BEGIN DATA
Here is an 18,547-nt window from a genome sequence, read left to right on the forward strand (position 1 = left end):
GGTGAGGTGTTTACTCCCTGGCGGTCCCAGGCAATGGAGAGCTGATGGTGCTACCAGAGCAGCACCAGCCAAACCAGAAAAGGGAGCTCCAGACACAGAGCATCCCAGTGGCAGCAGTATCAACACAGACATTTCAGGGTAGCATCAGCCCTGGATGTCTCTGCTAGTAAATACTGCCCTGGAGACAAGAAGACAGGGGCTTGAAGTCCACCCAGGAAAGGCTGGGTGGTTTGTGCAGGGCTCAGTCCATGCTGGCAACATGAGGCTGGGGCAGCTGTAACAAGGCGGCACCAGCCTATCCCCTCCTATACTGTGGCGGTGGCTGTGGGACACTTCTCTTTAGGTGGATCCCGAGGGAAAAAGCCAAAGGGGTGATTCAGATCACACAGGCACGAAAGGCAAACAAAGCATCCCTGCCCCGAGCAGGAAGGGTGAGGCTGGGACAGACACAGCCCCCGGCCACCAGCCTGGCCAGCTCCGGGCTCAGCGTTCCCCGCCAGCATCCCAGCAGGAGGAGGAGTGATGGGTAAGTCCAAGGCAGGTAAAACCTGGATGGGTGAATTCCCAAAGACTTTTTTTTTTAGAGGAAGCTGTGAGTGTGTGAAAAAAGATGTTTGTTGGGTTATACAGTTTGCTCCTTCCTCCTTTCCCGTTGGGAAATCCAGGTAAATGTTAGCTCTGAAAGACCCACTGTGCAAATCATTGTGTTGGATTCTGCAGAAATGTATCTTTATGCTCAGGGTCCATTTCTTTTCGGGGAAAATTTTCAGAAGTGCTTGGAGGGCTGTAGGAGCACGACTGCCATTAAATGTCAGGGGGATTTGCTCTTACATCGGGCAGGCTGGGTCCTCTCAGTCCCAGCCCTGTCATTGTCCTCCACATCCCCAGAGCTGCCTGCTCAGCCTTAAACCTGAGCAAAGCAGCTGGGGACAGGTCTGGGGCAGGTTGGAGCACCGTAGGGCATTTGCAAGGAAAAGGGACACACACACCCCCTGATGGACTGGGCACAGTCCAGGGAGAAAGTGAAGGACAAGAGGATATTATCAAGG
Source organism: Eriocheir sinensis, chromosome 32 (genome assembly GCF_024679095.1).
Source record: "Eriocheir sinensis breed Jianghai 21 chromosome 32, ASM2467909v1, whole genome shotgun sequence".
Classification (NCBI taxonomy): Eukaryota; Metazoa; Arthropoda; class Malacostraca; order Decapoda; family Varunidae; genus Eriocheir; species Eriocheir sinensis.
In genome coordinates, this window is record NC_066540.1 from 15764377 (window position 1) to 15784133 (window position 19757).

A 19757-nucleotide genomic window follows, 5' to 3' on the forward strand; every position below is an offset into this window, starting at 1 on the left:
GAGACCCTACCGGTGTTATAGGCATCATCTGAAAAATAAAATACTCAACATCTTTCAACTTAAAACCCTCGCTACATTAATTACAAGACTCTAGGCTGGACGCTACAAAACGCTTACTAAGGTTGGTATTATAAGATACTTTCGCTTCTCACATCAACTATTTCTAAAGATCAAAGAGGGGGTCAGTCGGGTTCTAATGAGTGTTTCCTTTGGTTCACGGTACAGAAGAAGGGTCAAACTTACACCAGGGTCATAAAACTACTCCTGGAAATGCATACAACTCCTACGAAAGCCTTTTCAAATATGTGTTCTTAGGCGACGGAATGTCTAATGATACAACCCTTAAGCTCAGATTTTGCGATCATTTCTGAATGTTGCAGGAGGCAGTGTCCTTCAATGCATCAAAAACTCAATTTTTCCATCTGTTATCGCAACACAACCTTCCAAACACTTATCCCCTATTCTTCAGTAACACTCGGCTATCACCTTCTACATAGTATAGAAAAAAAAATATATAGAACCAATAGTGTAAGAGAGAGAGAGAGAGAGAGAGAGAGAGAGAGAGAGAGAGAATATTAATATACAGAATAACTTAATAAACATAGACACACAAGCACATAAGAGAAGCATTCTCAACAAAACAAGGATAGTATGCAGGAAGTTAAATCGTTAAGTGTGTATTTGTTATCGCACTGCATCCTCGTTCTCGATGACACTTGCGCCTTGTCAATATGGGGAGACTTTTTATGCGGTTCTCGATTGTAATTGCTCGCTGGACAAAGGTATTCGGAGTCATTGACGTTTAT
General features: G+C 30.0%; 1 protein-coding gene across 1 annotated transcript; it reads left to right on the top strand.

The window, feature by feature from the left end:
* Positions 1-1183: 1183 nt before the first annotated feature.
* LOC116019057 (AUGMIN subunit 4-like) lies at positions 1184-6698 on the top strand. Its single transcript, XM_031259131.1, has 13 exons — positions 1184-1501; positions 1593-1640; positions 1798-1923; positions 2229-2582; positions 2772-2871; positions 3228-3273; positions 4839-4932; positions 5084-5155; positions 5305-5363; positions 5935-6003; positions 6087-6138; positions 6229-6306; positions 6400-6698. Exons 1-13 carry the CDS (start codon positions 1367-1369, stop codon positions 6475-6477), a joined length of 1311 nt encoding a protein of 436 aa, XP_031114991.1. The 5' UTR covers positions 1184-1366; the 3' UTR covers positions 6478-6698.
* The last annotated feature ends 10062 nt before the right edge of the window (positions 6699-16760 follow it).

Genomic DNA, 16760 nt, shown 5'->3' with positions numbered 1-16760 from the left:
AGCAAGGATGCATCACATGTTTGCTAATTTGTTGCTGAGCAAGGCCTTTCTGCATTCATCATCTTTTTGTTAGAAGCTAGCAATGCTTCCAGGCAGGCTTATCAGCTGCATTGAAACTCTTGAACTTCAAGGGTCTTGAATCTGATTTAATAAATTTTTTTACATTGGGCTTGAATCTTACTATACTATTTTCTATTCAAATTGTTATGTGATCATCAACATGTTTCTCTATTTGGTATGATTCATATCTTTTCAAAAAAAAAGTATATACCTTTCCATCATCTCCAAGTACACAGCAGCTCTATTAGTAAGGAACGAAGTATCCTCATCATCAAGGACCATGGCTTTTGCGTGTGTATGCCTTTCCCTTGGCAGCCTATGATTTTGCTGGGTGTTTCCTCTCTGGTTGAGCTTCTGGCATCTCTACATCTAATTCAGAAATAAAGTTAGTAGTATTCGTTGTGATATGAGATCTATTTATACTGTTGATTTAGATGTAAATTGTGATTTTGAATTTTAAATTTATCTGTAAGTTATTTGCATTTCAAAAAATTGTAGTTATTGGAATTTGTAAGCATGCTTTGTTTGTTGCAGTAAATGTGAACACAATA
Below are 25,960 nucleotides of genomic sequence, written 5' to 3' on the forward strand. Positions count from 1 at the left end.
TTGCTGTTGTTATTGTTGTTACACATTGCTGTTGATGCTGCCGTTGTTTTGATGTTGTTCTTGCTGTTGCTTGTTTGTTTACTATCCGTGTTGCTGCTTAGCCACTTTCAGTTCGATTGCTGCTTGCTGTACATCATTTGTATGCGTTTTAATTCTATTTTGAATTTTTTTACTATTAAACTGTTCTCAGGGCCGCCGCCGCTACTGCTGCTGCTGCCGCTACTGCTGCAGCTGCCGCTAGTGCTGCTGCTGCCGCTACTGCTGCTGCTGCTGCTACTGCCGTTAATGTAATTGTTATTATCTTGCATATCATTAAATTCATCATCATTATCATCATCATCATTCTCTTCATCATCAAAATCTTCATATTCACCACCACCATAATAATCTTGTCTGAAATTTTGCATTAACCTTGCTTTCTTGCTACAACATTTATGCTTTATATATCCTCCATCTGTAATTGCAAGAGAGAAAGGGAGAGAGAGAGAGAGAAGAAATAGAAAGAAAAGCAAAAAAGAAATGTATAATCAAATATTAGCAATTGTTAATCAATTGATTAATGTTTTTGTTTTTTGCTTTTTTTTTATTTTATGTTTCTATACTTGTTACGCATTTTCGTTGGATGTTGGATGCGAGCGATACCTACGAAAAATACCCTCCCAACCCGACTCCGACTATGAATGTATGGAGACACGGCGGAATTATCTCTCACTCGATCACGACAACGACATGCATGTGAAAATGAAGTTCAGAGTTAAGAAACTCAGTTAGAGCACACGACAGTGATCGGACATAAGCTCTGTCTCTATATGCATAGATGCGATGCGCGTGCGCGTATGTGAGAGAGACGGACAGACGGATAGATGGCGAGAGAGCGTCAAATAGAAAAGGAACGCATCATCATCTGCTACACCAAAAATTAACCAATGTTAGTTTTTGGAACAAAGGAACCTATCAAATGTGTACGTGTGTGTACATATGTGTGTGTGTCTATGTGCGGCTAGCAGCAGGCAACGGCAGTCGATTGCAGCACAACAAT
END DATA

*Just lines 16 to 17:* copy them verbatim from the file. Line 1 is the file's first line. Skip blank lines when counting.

Below are 25,960 nucleotides of genomic sequence, written 5' to 3' on the forward strand. Positions count from 1 at the left end.
TTGCTGTTGTTATTGTTGTTACACATTGCTGTTGATGCTGCCGTTGTTTTGATGTTGTTCTTGCTGTTGCTTGTTTGTTTACTATCCGTGTTGCTGCTTAGCCACTTTCAGTTCGATTGCTGCTTGCTGTACATCATTTGTATGCGTTTTAATTCTATTTTGAATTTTTTTACTATTAAACTGTTCTCAGGGCCGCCGCCGCTACTGCTGCTGCTGCCGCTACTGCTGCAGCTGCCGCTAGTGCTGCTGCTGCCGCTACTGCTGCTGCTGCTGCTACTGCCGTTAATGTAATTGTTATTATCTTGCATATCATTAAATTCATCATCATTATCATCATCATCATTCTCTTCATCATCAAAATCTTCATATTCACCACCACCATAATAATCTTGTCTGAAATTTTGCATTAACCTTGCTTTCTTGCTACAACATTTATGCTTTATATATCCTCCATCTGTAATTGCAAGAGAGAAAGGGAGAGAGAGAGAGAGAAGAAATAGAAAGAAAAGCAAAAAAGAAATGTATAATCAAATATTAGCAATTGTTAATCAATTGATTAATGTTTTTGTTTTTTGCTTTTTTTTTATTTTATGTTTCTATACTTGTTACGCATTTTCGTTGGATGTTGGATGCGAGCGATACCTACGAAAAATACCCTCCCAACCCGACTCCGACTATGAATGTATGGAGACACGGCGGAATTATCTCTCACTCGATCACGACAACGACATGCATGTGAAAATGAAGTTCAGAGTTAAGAAACTCAGTTAGAGCACACGACAGTGATCGGACATAAGCTCTGTCTCTATATGCATAGATGCGATGCGCGTGCGCGTATGTGAGAGAGACGGACAGACGGATAGATGGCGAGAGAGCGTCAAATAGAAAAGGAACGCATCATCATCTGCTACACCAAAAATTAACCAATGTTAGTTTTTGGAACAAAGGAACCTATCAAATGTGTACGTGTGTGTACATATGTGTGTGTGTCTATGTGCGGCTAGCAGCAGGCAACGGCAGTCGATTGCAGCACAACAAT